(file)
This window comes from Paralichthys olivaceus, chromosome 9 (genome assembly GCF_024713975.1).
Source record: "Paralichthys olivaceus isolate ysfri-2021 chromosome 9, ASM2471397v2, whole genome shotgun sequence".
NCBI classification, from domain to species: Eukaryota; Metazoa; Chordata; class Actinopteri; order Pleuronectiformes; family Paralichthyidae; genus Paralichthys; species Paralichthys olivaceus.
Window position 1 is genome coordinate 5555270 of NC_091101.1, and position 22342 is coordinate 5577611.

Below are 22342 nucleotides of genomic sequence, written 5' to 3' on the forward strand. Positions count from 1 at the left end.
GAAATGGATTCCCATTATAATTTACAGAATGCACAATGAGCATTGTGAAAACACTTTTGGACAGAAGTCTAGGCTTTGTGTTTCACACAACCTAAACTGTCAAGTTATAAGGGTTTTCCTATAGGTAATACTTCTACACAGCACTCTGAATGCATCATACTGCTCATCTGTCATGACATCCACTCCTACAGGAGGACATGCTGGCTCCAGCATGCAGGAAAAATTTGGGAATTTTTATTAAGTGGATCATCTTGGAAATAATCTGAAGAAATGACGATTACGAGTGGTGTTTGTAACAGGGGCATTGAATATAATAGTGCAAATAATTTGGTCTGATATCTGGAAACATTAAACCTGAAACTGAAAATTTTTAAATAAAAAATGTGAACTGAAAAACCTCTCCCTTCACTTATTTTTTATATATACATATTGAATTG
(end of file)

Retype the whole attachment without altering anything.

This window comes from Paralichthys olivaceus, chromosome 9 (genome assembly GCF_024713975.1).
Source record: "Paralichthys olivaceus isolate ysfri-2021 chromosome 9, ASM2471397v2, whole genome shotgun sequence".
NCBI classification, from domain to species: Eukaryota; Metazoa; Chordata; class Actinopteri; order Pleuronectiformes; family Paralichthyidae; genus Paralichthys; species Paralichthys olivaceus.
Window position 1 is genome coordinate 5555270 of NC_091101.1, and position 22342 is coordinate 5577611.

Below are 22342 nucleotides of genomic sequence, written 5' to 3' on the forward strand. Positions count from 1 at the left end.
GAAATGGATTCCCATTATAATTTACAGAATGCACAATGAGCATTGTGAAAACACTTTTGGACAGAAGTCTAGGCTTTGTGTTTCACACAACCTAAACTGTCAAGTTATAAGGGTTTTCCTATAGGTAATACTTCTACACAGCACTCTGAATGCATCATACTGCTCATCTGTCATGACATCCACTCCTACAGGAGGACATGCTGGCTCCAGCATGCAGGAAAAATTTGGGAATTTTTATTAAGTGGATCATCTTGGAAATAATCTGAAGAAATGACGATTACGAGTGGTGTTTGTAACAGGGGCATTGAATATAATAGTGCAAATAATTTGGTCTGATATCTGGAAACATTAAACCTGAAACTGAAAATTTTTAAATAAAAAATGTGAACTGAAAAACCTCTCCCTTCACTTATTTTTTATATATACATATTGAATTG